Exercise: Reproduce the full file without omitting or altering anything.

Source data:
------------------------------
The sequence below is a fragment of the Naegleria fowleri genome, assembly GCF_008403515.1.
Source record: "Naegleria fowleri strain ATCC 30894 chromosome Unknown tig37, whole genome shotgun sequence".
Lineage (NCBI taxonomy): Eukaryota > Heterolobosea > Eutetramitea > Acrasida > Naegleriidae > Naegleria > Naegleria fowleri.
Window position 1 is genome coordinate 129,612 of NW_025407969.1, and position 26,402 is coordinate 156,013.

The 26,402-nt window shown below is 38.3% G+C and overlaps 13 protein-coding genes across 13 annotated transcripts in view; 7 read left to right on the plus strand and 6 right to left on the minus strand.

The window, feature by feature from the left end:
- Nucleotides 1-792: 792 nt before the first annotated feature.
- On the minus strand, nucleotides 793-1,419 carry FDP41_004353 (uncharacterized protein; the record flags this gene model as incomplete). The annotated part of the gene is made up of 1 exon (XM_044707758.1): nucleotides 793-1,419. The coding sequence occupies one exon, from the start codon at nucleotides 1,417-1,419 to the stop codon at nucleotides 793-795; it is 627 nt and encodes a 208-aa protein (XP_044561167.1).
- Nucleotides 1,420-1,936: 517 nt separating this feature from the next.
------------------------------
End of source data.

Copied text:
The sequence below is a fragment of the Naegleria fowleri genome, assembly GCF_008403515.1.
Source record: "Naegleria fowleri strain ATCC 30894 chromosome Unknown tig37, whole genome shotgun sequence".
Lineage (NCBI taxonomy): Eukaryota > Heterolobosea > Eutetramitea > Acrasida > Naegleriidae > Naegleria > Naegleria fowleri.
Window position 1 is genome coordinate 129,612 of NW_025407969.1, and position 26,402 is coordinate 156,013.

The 26,402-nt window shown below is 38.3% G+C and overlaps 13 protein-coding genes across 13 annotated transcripts in view; 7 read left to right on the plus strand and 6 right to left on the minus strand.

The window, feature by feature from the left end:
- Nucleotides 1-792: 792 nt before the first annotated feature.
- On the minus strand, nucleotides 793-1,419 carry FDP41_004353 (uncharacterized protein; the record flags this gene model as incomplete). The annotated part of the gene is made up of 1 exon (XM_044707758.1): nucleotides 793-1,419. The coding sequence occupies one exon, from the start codon at nucleotides 1,417-1,419 to the stop codon at nucleotides 793-795; it is 627 nt and encodes a 208-aa protein (XP_044561167.1).
- Nucleotides 1,420-1,936: 517 nt separating this feature from the next.